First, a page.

Even though it may be problematic, Diatta acknowledged that “many African countries feel that they would rather be unencumbered with some of the requirements that are typically attached to the collaborations with the European Union,” particularly when they see European nations not living up to the same principles.

More fundamentally, the approach Europe took rankled in some corners of the African continent, echoing a colonial legacy and the imbalanced relationship that has persisted between the two continents.

“This new comprehensive EU strategy was done on the initiative of Europe and then presented to Africa,” Yotova said. “If it was supposed to be a partnership, they could agree on a way forward.” Instead, “in the Africans’ perception, they were presented with a document they can comment on.”

At the same time, Diatta cautioned, the AU and other African policymakers have been slow to present their own lists of priorities within the specific context of its relationship with Europe.

That combination of factors may explain Africa’s lack of urgency in getting the relationship back on track.

The global response to COVID-19 has only exacerbated any divisions. As Europe has charged ahead of much of the rest of the world in securing and administering vaccines, its leaders are at the forefront of blocking the effort spearheaded by South Africa and India within the World Trade Organization to waive intellectual property protections on COVID-19 vaccines and other tools.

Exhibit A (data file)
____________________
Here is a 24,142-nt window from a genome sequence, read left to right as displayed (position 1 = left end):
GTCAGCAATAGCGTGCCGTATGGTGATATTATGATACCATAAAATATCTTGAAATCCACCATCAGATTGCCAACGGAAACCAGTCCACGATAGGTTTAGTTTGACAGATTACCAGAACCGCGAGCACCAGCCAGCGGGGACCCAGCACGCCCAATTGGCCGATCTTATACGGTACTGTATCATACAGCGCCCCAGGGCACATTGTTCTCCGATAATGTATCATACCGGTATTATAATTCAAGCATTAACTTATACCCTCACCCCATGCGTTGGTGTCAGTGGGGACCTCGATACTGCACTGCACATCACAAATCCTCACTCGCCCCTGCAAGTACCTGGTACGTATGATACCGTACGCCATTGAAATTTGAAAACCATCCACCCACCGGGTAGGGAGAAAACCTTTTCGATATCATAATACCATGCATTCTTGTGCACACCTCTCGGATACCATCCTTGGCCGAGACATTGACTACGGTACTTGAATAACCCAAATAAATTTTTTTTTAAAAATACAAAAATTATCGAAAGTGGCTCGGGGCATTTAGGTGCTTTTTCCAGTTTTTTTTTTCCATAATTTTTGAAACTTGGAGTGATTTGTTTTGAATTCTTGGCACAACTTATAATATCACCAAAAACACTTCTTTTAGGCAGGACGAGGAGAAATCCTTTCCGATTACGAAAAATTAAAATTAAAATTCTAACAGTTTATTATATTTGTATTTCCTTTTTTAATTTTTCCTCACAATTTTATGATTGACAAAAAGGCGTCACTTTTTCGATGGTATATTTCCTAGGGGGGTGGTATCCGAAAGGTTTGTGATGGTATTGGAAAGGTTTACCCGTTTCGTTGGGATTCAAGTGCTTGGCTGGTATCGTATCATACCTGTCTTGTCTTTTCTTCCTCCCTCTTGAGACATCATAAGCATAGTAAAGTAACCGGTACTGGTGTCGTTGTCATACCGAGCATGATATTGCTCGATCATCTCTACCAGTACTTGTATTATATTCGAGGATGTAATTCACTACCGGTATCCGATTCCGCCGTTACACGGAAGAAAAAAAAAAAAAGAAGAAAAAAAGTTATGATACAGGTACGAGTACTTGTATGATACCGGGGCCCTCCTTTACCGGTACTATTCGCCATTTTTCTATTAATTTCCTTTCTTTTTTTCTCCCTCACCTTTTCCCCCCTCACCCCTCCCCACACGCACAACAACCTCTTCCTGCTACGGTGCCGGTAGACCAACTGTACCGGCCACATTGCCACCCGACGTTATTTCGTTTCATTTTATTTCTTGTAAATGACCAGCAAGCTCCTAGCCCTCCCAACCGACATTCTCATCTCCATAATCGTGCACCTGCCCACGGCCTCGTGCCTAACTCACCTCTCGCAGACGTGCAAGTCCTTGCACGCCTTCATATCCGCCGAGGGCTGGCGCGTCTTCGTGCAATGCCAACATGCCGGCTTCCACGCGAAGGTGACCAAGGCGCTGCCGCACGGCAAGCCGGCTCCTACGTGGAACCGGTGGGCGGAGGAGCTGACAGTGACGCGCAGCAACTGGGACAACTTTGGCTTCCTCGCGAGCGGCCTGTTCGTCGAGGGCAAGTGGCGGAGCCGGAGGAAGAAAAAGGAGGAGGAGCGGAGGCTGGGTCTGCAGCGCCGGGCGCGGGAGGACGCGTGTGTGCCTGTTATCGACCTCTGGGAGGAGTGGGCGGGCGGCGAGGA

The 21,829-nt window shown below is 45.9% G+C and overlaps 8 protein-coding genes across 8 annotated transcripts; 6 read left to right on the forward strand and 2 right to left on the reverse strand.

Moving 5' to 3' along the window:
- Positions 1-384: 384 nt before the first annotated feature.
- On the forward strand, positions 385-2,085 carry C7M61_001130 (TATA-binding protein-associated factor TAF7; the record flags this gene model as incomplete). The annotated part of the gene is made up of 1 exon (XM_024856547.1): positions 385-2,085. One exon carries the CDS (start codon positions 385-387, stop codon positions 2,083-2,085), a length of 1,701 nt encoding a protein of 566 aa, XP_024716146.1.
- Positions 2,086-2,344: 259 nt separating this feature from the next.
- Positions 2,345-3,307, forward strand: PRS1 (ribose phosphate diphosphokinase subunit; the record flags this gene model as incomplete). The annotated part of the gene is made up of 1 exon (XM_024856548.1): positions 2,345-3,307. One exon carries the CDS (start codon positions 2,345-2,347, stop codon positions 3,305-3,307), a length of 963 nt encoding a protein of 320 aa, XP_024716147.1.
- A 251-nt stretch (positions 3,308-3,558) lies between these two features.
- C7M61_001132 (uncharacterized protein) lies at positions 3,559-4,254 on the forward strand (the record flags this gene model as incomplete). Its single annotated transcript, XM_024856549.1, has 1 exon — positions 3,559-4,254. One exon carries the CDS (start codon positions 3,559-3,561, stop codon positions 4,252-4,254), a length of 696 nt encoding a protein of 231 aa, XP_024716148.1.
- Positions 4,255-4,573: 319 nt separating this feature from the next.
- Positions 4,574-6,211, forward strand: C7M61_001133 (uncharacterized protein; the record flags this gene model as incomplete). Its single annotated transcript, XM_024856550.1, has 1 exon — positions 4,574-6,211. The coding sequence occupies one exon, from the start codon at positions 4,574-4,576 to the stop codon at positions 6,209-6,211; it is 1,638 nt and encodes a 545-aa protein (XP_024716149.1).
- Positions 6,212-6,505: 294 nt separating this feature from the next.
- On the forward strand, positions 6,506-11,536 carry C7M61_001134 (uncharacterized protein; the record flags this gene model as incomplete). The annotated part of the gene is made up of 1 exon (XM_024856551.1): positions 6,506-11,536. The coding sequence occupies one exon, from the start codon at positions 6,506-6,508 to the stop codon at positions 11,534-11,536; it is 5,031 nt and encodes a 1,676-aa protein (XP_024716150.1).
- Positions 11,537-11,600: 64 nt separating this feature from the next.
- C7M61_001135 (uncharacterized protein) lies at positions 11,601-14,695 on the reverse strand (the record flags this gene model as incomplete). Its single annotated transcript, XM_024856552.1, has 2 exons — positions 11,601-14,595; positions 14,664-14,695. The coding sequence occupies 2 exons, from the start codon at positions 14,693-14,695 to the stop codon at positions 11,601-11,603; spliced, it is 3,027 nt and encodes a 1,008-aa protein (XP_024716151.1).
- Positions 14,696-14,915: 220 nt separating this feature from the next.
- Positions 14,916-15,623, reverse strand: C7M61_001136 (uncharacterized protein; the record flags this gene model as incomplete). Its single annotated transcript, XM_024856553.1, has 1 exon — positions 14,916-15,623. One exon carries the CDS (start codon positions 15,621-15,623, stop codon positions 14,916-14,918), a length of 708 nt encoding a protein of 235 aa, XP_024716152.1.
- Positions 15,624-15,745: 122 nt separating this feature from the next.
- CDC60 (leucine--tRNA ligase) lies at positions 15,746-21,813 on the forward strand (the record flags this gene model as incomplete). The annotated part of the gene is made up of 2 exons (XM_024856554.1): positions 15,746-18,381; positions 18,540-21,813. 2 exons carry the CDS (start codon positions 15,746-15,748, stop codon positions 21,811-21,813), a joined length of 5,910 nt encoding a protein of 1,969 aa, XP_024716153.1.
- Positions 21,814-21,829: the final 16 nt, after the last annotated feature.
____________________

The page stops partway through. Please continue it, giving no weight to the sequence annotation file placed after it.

“How the EU and Africa cooperate on health, on the vaccine rollout in Africa have become really, really key political questions,” said Chloe Teevan, a policy officer in the European External Affairs program at the European Centre for Development Policy Management.

Despite the obstructions, there are plenty of parties in Africa who recognize a need to solidify relations with Europe, including those same policymakers who may be frustrated with the EU’s current approach.

Though a variety of countries and regions are interested in investing in Africa, Yotova said those relationships are largely transactional — and easily abandoned. Europe, alternatively, is motivated both by values, but also an interest in curbing migration, which may point to more sustained investment in and involvement on the African continent.

At the same time, the AU is also looking to establish a pan-African approach to international engagement. Europe has historically engaged with North Africa and the rest of the continent separately. AU-EU negotiations would help further that reorientation, while establishing the primacy of the AU within that framework.

While the high-level engagement that might help AU and EU officials reach some of their broader goals remains stalled, not every aspect of cooperation between the two continents is at a standstill.

AU and EU agricultural ministers held a conference in June on sustainable food systems. The EU is also providing technical assistance to help implement the African Continental Free Trade Area, which came into effect at the start of the year and introduced a single market for goods and services from the continent. And the Post-Cotonou Agreement appears to be moving forward.

Ultimately, Teevan said, a high-level meeting may not be as important as these incremental engagements.

“I’m skeptical about what the summit can actually achieve anyway,” she said. “The real work goes on on an ongoing basis.”

Still, she acknowledges the failure to hold the summit — or even set a date — does send a signal, particularly when China was able to convene an extraordinary summit with 13 African leaders on COVID-19 in June 2020.

“In terms of political messaging, it is a failure for the EU,” she said.

 source: Devex